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B Does "nothing" have a meaning in physics?

  1. Apr 20, 2016 #1
    Why is this a word if it has no meaning. Is there a physics meaning of nothing.
     
  2. jcsd
  3. Apr 20, 2016 #2

    sophiecentaur

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    I know nothing about that, I'm afraid.
     
  4. Apr 20, 2016 #3
    its nothing to be afraid of...
     
  5. Apr 20, 2016 #4

    Khashishi

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    It has no technical meaning. Just the standard English meaning. Vacuum, on the other hand, has a technical meaning.
     
  6. Apr 20, 2016 #5
    Whatever a "thing" is, it is what is left over when you remove it.
     
  7. Apr 20, 2016 #6

    phinds

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    "nothing" is very contentious in Physics, and is best avoided. "A Universe from Nothing" for example, means different things to different people.
     
  8. Apr 20, 2016 #7
    You've been watching too many H & R Block tax preparation commercials on TV. We're all anxious to hear what Micheo Kaku says.
     
  9. Apr 20, 2016 #8

    phinds

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    Actually, now that you bring it up, a good definition of "nothing" is "the scientific value of Michio Kaku's statements on physics in the last few years". :smile:
     
  10. Apr 21, 2016 #9
    Nothing is the just the opposite of everything I believe
     
  11. Apr 21, 2016 #10

    phinds

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    And how does that work as a definition in physics?
     
  12. Apr 21, 2016 #11
  13. Apr 21, 2016 #12

    phinds

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  14. Apr 21, 2016 #13
    Math is sometimes employed in physics, so there tends to be overlap.
     
  15. Apr 21, 2016 #14

    phinds

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    Of course, but I think not in this case.
     
  16. Apr 21, 2016 #15
    The important thing to know is that "null" is not the same as "zero", "no value" versus "a value of zero", and so the meaning of "nothing" depends on which more specific word or definition it's making reference to.
     
  17. Apr 21, 2016 #16

    phinds

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    Yes, that's my point. The question here is not about math but about physics and the universe.
     
  18. Apr 21, 2016 #17
    Can you give an example of where the distinction becomes important?
     
  19. Apr 21, 2016 #18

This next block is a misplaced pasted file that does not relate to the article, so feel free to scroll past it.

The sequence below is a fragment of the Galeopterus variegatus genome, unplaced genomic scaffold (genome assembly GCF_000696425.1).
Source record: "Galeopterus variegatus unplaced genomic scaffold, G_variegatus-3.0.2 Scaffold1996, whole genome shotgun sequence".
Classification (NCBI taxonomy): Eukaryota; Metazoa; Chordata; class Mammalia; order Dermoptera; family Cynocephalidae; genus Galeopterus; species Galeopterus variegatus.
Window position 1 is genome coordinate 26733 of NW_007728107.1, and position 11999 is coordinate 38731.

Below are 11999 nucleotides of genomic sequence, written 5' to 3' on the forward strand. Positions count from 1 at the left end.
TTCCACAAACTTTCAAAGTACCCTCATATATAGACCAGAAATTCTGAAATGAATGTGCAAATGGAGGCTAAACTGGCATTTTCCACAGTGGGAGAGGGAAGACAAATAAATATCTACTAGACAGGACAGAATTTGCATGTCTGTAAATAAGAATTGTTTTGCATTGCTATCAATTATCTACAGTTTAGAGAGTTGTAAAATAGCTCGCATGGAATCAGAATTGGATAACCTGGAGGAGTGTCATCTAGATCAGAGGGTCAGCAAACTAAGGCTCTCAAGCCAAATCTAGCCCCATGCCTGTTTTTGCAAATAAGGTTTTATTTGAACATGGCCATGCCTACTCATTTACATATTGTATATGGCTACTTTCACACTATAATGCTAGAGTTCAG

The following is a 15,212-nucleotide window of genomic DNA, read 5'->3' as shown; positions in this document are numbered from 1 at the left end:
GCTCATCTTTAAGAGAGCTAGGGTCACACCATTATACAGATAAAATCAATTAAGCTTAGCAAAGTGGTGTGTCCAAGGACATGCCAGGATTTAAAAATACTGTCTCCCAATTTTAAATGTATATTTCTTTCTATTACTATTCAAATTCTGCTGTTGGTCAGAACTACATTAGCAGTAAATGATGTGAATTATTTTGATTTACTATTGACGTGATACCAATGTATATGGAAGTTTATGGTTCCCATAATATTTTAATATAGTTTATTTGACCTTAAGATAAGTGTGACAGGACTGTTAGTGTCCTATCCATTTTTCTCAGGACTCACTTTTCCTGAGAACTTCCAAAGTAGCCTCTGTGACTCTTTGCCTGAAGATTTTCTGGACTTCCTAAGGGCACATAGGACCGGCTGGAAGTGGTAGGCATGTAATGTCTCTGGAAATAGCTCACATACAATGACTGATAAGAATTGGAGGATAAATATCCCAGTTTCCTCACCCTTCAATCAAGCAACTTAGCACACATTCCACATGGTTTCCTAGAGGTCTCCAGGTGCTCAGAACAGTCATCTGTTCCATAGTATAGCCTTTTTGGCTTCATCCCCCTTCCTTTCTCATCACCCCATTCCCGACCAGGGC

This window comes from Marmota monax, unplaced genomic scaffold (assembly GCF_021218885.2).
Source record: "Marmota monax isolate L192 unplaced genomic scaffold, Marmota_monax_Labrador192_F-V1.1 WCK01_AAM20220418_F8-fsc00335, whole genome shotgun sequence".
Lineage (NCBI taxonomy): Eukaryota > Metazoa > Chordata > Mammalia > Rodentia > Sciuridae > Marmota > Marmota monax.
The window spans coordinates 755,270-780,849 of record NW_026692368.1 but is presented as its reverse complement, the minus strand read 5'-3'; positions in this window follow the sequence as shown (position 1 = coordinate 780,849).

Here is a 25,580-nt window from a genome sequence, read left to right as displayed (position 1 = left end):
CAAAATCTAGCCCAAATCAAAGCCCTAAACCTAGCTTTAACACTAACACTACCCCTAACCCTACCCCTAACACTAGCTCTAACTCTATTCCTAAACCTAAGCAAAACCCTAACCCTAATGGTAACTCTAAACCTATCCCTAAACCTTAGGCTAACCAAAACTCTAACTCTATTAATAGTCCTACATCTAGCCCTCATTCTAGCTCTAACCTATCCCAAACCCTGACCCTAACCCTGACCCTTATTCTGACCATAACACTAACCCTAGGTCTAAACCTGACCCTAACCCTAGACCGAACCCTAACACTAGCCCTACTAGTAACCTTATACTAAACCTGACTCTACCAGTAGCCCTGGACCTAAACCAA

phinds

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    Not offhand but it's important to keep in mind that, as Alfred Korzybski said, the map is not the territory.
     
  20. Apr 21, 2016 #19

    OCR

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    Yeah, it's even hard to make a conclusive statement about "nothing"...[COLOR=#black]..[/COLOR]:olduhh:

    Just funning you ...[COLOR=#black]..[/COLOR] :oldbiggrin:
     
  21. Apr 21, 2016 #20
    Strawberry fields forever.
     
  22. Apr 21, 2016 #21
    I think it is a reasonable physics question to ask ie;

    if there is a possibility that a volume of truly nothing; has ever, does, or can ever exist.

    it appears Heisenberg uncertainty law forbids the existence of nothing if I understand it correctly.

    the closest I have found is the Casimir effect.
     
  23. Apr 22, 2016 #22

    jbriggs444

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    Adding the word "truly" in front of the word nothing does little to clarify things.

    A region where nothing can ever exist would be quite interesting. What happens if you shoot a high energy electron into such a region? Does it reflect? Does it come out the other side with zero elapsed time? Does it simply disappear? How do you square this with conservation of energy? If this is a finite region with detectable behavior then it will have a measurable velocity. How is it affected by gravity? What gravitational effects does it have? Does the region grow or shrink over time? Is it possible to create such a region? If you have two such regions that intersect, do they interact? If so, how does this square with the fact that a region of nothing cannot, by definition, exist within a region of nothing?
     
  24. Apr 22, 2016 #23
    Yes indeed, I speculate nothing has not ever existed.
     
  25. Apr 22, 2016 #24

    SammyS

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  26. Apr 23, 2016 #25
    ^ I see what you did there.
     
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